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FMT Research

Autism and FMT Research Synopsis:

Autism spectrum disorder is a highly prevalent neurodevelopmental disorder affecting 88 out of every 10000 children in India. It is commonly diagnosed based on behavioural assessment methods like autism diagnostic observation schedule (ADOS), childhood autism rating scale (CARS), autism treatment evaluation checklist (ATEC) and diagnostic and statistical manual of mental disorders (DSM-5). While the core symptoms of autism are social impairment, deficits in verbal and non-verbal communication, and repetitive movements, the severity is highly variable among individuals, besides suffering from a wide range of comorbid conditions like allergies, constipation, diarrhoea, colic, epilepsy. Despite the lack of an established cause for autism, genetics and epigenetic interactions might be the most probable triggers. Though risperidone and aripiprazole are approved for autism to reduce irritability, no other promising treatment is available except alternative therapies like applied behavioural analysis (ABA), occupational therapy and speech therapy to improve autistic symptoms. Although autism has been growing exponentially since the last three to four decades, no reliable survey reports are available in the Indian population.

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Recent post-mortem brain tissue studies of autistic individuals revealed increased expression of 584 genes. There is a decreased the expression of 558 genes in the autistic brain compared to normal healthy controls, and there is alternative differential splicing of  833 genes. Increased or decreased expression refers to the number of proteins produced. There is an increased production of 584 neuro proteins and reduced production of 558 neuro proteins in the autistic brain. Eight hundred thirty-three neuroproteins are formed structurally abnormal in autism through a mechanism called differential alternative splicing.

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As in the picture, If protein A is the desired protein, due to activity dependant down-regulation of neuron-specific exons, protein B or protein C are formed, which are dysfunctional. Thus, differential gene expressions and activity dependant downregulation of neuron-specific exons, i.e. differential alternative splicing produces abnormal quantities of proteins, and structurally abnormal proteins during neuronal development affect the structure and function of the brain.

First, three significant structural abnormalities developed due to epigenetic errors during early brain development in the autistic brain are 1) subependymal nodular dysplasia, 2) heterotopia, 3) multifocal dysplasia. Second, ongoing epigenetic errors in neuronal function:  Around 5 lakh protein turnover per minute takes place at synaptic junctions. Therefore, any abnormal protein synthesis patterns or structurally abnormal protein (isoform) formation will affect nerve conduction of nerve functioning. This phenomenon may explain sensory issues and GI motility issues in autistic individuals.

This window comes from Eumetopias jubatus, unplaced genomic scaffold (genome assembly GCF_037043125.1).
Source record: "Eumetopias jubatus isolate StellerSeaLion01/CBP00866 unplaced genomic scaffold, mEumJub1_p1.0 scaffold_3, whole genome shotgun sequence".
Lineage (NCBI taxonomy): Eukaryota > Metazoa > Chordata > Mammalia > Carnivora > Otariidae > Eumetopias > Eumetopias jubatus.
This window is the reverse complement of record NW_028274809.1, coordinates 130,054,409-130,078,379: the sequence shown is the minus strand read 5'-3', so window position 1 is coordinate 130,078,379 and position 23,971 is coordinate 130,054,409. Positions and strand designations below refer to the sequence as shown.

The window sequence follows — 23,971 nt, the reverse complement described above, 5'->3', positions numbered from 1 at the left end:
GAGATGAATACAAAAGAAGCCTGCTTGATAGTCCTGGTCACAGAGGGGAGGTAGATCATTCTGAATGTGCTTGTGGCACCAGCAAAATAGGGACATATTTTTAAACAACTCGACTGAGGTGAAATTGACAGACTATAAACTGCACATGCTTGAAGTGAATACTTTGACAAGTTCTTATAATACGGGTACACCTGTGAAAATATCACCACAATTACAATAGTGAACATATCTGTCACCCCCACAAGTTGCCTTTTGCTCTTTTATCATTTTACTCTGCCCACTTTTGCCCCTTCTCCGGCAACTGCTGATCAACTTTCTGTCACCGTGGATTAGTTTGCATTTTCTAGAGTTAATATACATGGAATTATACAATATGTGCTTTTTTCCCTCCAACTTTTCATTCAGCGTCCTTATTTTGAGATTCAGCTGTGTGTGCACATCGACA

There are two possible causes for epigenetic errors in the autistic brain.

  • 1) Genetics 2) Gene-Environment Interactions.

Epigenetic errors in autism are similar to those in Rett’s syndrome, with some differences. Gene mutations like Mecp2 in Retts syndrome are expected for autism. Simmons foundation autism research initiative (SFARI) and simons powering autism research identified around 1000 genes associated with autism. None of them had a prevalence of more than 1% in total autism diagnoses. Gene-environment interactions are another possible cause of epigenetic errors. The onset of epigenetic errors in the autistic brain occurs during intrauterine life; hence the gene-environment interaction must be abnormal during intrauterine life itself.

There are two major environmental factors in the uterus.

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1) Cord Blood 

The environmental working group and Rachel network did a cord blood study and revealed around 232 toxicants, potentially neurotoxic during early brain development.

2) Uterine Microbiome

​until recently, the uterus was thought to be sterile. Recent Studies demonstrated that there are 18 taxa of microbes that are Species-specific and evolutionarily related to human beings; Microbes like micrococcus luteus and bacteroides Thetaiotaomicron etc. Can influence human gene expression Patterns through which they can actively involve in fetal Development, and fetal immune system development etc. It is Hypothesized that these microbes are species-specific and Evolutionarily related and act as pioneering microbes in fetal Intestines and direct the development of human-compatible Ecosystem